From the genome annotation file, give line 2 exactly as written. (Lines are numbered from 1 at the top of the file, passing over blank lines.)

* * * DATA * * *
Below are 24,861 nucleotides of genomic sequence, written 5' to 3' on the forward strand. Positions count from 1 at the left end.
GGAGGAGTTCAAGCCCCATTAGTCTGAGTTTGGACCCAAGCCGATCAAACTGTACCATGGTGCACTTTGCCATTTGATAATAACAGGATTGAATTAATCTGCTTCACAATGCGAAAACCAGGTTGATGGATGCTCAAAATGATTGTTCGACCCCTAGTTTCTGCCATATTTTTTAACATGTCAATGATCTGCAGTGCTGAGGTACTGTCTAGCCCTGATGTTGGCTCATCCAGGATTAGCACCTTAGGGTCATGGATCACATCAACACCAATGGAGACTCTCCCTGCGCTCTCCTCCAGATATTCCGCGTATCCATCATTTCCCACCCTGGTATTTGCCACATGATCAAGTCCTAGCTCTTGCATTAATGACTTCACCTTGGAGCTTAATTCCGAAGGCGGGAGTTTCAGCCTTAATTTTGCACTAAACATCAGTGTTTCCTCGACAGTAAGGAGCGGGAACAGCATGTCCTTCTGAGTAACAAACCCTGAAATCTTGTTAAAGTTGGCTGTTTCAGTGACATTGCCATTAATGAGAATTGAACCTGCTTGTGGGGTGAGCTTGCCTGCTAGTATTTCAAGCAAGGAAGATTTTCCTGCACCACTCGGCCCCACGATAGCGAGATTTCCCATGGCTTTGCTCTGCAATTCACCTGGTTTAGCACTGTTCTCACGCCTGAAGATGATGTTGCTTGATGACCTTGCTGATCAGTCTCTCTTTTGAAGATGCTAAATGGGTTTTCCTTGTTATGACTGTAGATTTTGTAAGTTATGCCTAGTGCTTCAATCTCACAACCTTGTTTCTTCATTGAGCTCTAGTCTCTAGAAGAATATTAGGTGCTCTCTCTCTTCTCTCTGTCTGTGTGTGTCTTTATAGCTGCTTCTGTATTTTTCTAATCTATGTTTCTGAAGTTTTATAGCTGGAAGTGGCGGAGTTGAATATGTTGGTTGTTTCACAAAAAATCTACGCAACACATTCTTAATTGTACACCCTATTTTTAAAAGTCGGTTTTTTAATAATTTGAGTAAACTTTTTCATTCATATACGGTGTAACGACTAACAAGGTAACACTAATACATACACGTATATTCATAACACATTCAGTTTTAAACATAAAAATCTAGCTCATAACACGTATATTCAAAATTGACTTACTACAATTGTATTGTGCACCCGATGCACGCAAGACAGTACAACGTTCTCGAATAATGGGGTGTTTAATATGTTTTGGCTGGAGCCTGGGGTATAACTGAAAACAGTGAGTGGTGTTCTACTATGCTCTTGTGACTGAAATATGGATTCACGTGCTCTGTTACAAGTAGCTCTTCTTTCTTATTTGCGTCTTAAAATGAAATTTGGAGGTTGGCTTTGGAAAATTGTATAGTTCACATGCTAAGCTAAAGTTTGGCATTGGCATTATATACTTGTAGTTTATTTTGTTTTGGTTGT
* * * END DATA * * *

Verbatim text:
GGAGGAGTTCAAGCCCCATTAGTCTGAGTTTGGACCCAAGCCGATCAAACTGTACCATGGTGCACTTTGCCATTTGATAATAACAGGATTGAATTAATCTGCTTCACAATGCGAAAACCAGGTTGATGGATGCTCAAAATGATTGTTCGACCCCTAGTTTCTGCCATATTTTTTAACATGTCAATGATCTGCAGTGCTGAGGTACTGTCTAGCCCTGATGTTGGCTCATCCAGGATTAGCACCTTAGGGTCATGGATCACATCAACACCAATGGAGACTCTCCCTGCGCTCTCCTCCAGATATTCCGCGTATCCATCATTTCCCACCCTGGTATTTGCCACATGATCAAGTCCTAGCTCTTGCATTAATGACTTCACCTTGGAGCTTAATTCCGAAGGCGGGAGTTTCAGCCTTAATTTTGCACTAAACATCAGTGTTTCCTCGACAGTAAGGAGCGGGAACAGCATGTCCTTCTGAGTAACAAACCCTGAAATCTTGTTAAAGTTGGCTGTTTCAGTGACATTGCCATTAATGAGAATTGAACCTGCTTGTGGGGTGAGCTTGCCTGCTAGTATTTCAAGCAAGGAAGATTTTCCTGCACCACTCGGCCCCACGATAGCGAGATTTCCCATGGCTTTGCTCTGCAATTCACCTGGTTTAGCACTGTTCTCACGCCTGAAGATGATGTTGCTTGATGACCTTGCTGATCAGTCTCTCTTTTGAAGATGCTAAATGGGTTTTCCTTGTTATGACTGTAGATTTTGTAAGTTATGCCTAGTGCTTCAATCTCACAACCTTGTTTCTTCATTGAGCTCTAGTCTCTAGAAGAATATTAGGTGCTCTCTCTCTTCTCTCTGTCTGTGTGTGTCTTTATAGCTGCTTCTGTATTTTTCTAATCTATGTTTCTGAAGTTTTATAGCTGGAAGTGGCGGAGTTGAATATGTTGGTTGTTTCACAAAAAATCTACGCAACACATTCTTAATTGTACACCCTATTTTTAAAAGTCGGTTTTTTAATAATTTGAGTAAACTTTTTCATTCATATACGGTGTAACGACTAACAAGGTAACACTAATACATACACGTATATTCATAACACATTCAGTTTTAAACATAAAAATCTAGCTCATAACACGTATATTCAAAATTGACTTACTACAATTGTATTGTGCACCCGATGCACGCAAGACAGTACAACGTTCTCGAATAATGGGGTGTTTAATATGTTTTGGCTGGAGCCTGGGGTATAACTGAAAACAGTGAGTGGTGTTCTACTATGCTCTTGTGACTGAAATATGGATTCACGTGCTCTGTTACAAGTAGCTCTTCTTTCTTATTTGCGTCTTAAAATGAAATTTGGAGGTTGGCTTTGGAAAATTGTATAGTTCACATGCTAAGCTAAAGTTTGGCATTGGCATTATATACTTGTAGTTTATTTTGTTTTGGTTGT